Service Projects Sept. 17-18

August 22nd, 2011 by Heather Westenhofer

If you haven’t heard, Slow Food USA is planning a national service day for Sept. 17, 2011.  The theme this year is “Meals Under $5″ — the idea is that a healthy, sustainably-produced meal can be just as inexpensive as, if not cheaper than, a fast food meal.  Here at SFOC, we will be working in the Jerome CommUnity Garden in Santa Ana with our friends from the Grain Project, and whipping up yet another delightful garden-provided meal.  If you would like to participate, email for details and to RSVP.

If you’d like to make it a full weekend of service, or you can’t make it on Sept. 17, on Sept. 18 Slow Food volunteers are also requested at the “Can You Dig It” garden at Tustin Memorial Academy.  This back-to-school work party will include preparing garden beds and garden repairs and maintenance in anticipation of another year of garden education for the lucky students.  For more information and to RSVP, contact Joyce at .

We hope you can join us!

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Orange County Produce Dialogue

August 15th, 2011 by Heather Westenhofer

SFOC Secretary Ted Wright wrote the following terrific piece:

On Tuesday, as Slow Food Orange County representative, I was one of about 20

attendees at a presentation and discussion hosted by Orange County Produce (OCP).

Others at this two hour session represented local restaurants, hospitals, school districts,

Orange County Food Bank, and other growers. The session included an informative

presentation about OCP by A.G. and Matt Kawamura, a group discussion about the

challenges of producing and using locally sourced food, and a sampling of food prepared

by Chef Cathy Pavlos of Lucca from produce just picked from the OCP fields. I am

distributing a summary of this event because I learned a lot from the session that I

believe may be of interest to others in Slow Food.

A little background will help make clear why this event was both interesting and

important for those of us who care about high quality, locally sourced food. Matt and AG

Kawamura are third generation farmers. After their grandparents returned from a World

War II relocation camp, they created the Western Marketing Company to grow and ship

fresh produce: lettuce, cabbage, celery and cantaloupes. By the end of the fifties they

had operations in three regions: Glendale, AZ, San Diego, CA and Compton, CA. It was

their father who decided to consolidate the operations and bring the family to Orange

 County in 1958. At that time, Orange County was still very rural and its farmers grew a

large variety of crops: oranges, walnuts, tomatoes, lima beans, asparagus, other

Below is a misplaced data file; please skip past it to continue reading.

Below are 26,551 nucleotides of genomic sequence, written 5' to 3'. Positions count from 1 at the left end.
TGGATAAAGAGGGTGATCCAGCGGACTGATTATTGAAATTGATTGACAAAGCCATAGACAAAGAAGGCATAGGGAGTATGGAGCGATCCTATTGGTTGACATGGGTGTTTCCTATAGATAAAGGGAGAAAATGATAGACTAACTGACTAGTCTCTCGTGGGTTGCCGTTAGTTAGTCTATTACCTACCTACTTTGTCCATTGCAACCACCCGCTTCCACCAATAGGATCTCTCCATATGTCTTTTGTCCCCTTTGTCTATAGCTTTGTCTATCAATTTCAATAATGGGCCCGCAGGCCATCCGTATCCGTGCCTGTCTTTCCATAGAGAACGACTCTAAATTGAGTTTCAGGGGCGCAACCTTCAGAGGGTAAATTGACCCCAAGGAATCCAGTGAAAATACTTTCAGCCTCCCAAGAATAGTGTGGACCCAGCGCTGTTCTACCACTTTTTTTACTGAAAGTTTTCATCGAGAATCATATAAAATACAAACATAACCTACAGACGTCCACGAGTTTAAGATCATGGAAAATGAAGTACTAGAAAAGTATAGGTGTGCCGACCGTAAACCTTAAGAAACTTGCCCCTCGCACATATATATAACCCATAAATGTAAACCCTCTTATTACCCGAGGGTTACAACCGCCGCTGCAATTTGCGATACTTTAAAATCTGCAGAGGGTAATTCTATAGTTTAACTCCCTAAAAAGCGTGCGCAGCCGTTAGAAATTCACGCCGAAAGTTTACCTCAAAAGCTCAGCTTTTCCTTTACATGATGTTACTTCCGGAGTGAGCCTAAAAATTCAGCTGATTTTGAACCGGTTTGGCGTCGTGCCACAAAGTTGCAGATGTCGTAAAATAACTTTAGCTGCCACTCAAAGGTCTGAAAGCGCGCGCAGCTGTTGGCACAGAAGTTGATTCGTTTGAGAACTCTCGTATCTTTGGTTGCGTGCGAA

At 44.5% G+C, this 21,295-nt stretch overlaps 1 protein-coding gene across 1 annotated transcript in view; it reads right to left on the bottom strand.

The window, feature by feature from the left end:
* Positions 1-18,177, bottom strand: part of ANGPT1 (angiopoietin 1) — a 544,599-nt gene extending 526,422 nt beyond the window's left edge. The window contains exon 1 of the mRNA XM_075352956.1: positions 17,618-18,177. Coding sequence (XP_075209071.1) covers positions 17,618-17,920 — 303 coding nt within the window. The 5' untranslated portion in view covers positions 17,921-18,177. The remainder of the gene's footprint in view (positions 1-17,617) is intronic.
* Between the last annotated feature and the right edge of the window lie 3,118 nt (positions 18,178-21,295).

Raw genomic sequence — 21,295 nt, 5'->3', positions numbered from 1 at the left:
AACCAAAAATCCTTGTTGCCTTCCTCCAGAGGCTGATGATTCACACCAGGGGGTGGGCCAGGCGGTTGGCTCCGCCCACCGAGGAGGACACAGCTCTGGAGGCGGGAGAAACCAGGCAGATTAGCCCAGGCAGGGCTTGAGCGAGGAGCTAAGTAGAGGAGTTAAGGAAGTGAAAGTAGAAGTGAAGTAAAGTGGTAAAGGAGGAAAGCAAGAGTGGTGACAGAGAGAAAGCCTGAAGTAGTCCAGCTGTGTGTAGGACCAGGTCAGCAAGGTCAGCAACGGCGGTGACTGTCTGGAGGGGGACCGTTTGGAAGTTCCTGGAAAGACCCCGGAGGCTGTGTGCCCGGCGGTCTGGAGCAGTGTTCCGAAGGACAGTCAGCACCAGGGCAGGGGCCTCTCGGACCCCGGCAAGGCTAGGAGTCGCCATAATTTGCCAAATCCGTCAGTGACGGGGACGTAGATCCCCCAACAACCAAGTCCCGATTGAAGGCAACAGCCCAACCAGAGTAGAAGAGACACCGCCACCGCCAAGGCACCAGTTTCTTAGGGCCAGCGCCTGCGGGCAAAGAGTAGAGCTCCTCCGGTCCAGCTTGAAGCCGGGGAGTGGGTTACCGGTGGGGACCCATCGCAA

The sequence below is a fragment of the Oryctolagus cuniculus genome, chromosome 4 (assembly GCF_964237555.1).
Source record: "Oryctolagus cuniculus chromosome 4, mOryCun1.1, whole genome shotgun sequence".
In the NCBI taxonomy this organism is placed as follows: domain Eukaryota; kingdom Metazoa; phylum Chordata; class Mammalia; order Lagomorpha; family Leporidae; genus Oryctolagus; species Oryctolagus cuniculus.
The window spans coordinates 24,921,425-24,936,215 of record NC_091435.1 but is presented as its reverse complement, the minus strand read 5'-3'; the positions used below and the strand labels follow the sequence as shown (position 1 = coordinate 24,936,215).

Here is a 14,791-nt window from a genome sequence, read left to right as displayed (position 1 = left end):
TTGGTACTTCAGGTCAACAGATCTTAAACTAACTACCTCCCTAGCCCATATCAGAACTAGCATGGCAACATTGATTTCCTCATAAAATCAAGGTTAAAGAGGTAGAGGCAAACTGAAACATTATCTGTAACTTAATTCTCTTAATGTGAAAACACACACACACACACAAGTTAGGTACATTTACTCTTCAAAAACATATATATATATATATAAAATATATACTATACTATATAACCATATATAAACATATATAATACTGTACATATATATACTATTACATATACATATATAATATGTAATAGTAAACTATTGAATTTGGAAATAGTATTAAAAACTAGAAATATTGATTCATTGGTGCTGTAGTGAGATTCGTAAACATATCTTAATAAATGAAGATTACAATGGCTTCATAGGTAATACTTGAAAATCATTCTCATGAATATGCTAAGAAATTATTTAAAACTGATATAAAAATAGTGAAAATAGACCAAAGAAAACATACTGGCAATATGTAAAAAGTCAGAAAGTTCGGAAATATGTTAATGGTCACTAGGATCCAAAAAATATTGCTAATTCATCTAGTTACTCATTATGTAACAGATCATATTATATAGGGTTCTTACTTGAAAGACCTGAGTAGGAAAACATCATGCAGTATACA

vegetables, strawberries, and horticulture crops. By the end of the 1970’s, as Orange

County became increasingly urbanized, many of the growers had sold their land and

moved on. High costs of production and skyrocketing real estate prices made it

financially prohibitive to grow many of the traditional crops for what was becoming a

very competitive national and international market. Those growers that remained were

leasing most of their land from large landowners (The Irvine Company, Baker and O’Neal Ranches) and from the

various military bases around the county. The main fresh produce crops that have

survived are strawberries, tomatoes, bell peppers, and green beans.

In 1994, Matt and AG changed their company name to Orange County Produce. At that

point they still produced 5-7 crops that could be grown competitively here to sell across

the country and around the world. They were then and continue to be one of the largest

producers of fresh beans in the western United States. However, they chose this new

name because they saw the possibility for a more local market, a “food shed,” where

fruits and vegetables, grown locally, are economically competitive. They are now able to

sell a larger variety of produce in Southern California for two reasons. First, there is a

growing awareness that fresher food is better food, and OCP’s locally grown produce can

be delivered the day it is picked. Second, food sold near where it is produced costs less to

ship and can be sold with fewer intermediaries adding markups – if a higher percentage

of the retail value of an item is returned to the producer it becomes economical to grow a

crop even though it might be a few cents a pound cheaper to grow it in, for example,

Chile or China.

Of course, this marketing plan – fresh produce grown and sold locally – is hardly new.

Before the second half of the 1800’s, limitations on transportation and refrigeration

meant that most fresh food had to be grown locally. And it was not until the 1950s that

fresh produce became a commodity that was routinely shipped nationally with the result

that relatively small differences in production costs became the largest determinant of

where an item was grown. However, even if this is not a new idea, in many ways creating

a market for locally grown produce is an uphill battle against the status quo.

OCP is currently producing over 25 crops locally. Some of these crops are certified

organic and some are not. As they are still mainstays of their business, the list of their

crops includes strawberries and beans along with other popular items: artichokes, beets,